Distal symmetric polyneuropathy is the most common pattern of nerve injury in patients with diabetes (1,2). In fact, up to 50% of patients with diabetes will develop distal symmetric polyneuropathy at some point during their illness (3). Currently, the only effective treatment to prevent this prevalent condition is glucose control (4). Unfortunately, demonstrating an improvement in neuropathy over time has been much more difficult to achieve than preventing progression (5). Possible explanations for the lack of improvement in outcome measures include a lack of an effective treatment and/or a lack of a sensitive test for nerve fiber repair.

No consensus exists as to which neuropathy outcomes should be obtained after a therapeutic intervention, and all currently available options have advantages and disadvantages. Clinical assessments and scales have the advantage of taking into account patients’ symptoms and neurologic examination, but recent work has indicated that this approach may have poor reproducibility (6). Nerve conduction studies have long been used in studies of glucose control in type 1 and type 2 diabetes, and they have the advantage of being quantitative. However, improvement in nerve conduction studies may take years to manifest, and these studies do not assess small fiber nerve function, which are often the first nerves to be injured and perhaps the first to be repaired. Intraepidermal nerve fiber density (IENFD), measured by counting nerves that cross the dermal-epidermal junction, is a newer technique that is a measure of small fiber nerves and may be more sensitive to change (7) (Fig. 1). However, this technique is invasive, requiring a skin biopsy at one or two places each time it is measured. Quantitative sudomotor axon reflex testing is another measure of small fiber nerves, but it has the advantage of being noninvasive. However, the reproducibility of this study has been called into question (8). Quantitative sensory testing is another noninvasive, quantitative neuropathy outcome measure that has the potential to measure both large and small fiber function. This approach has been shown to be reproducible; however, it requires an alert, attentive, and motivated subject and there is no way to distinguish those with real from those with feigned sensory loss (9). Given the advantages and disadvantages of commonly used outcome measures, a need for a noninvasive, sensitive measure of neuropathy exists.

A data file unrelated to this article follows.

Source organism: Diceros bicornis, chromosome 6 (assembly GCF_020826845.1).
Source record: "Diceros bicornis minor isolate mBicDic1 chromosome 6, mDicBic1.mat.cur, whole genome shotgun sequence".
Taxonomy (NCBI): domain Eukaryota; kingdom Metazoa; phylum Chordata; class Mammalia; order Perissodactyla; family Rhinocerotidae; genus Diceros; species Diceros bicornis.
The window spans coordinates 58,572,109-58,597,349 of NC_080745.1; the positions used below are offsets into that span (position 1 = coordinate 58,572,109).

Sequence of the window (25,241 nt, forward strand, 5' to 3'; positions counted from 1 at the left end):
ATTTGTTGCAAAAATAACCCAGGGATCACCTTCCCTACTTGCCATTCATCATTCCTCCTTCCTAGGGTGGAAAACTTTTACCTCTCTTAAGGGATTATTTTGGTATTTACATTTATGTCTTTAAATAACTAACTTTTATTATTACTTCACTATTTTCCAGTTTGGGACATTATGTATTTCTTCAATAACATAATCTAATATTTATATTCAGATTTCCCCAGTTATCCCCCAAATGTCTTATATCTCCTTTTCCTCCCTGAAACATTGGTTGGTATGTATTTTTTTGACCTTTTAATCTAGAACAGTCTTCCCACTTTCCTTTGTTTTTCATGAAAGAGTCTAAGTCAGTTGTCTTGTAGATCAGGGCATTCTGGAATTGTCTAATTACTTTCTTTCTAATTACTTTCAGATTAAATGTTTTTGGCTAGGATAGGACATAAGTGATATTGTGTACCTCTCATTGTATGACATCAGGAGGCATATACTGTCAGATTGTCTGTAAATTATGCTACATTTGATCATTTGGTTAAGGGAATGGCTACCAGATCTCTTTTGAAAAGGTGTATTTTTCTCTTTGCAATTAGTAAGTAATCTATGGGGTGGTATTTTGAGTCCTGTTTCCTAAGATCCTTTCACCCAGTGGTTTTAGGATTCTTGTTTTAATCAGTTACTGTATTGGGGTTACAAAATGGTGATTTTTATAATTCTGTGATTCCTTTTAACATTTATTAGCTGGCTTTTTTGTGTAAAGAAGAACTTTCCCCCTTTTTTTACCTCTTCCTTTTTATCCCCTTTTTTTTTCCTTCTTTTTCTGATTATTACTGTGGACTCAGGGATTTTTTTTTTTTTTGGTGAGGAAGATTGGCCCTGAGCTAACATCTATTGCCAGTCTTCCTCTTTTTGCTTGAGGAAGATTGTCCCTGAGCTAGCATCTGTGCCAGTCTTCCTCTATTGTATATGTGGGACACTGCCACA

FIG. 1.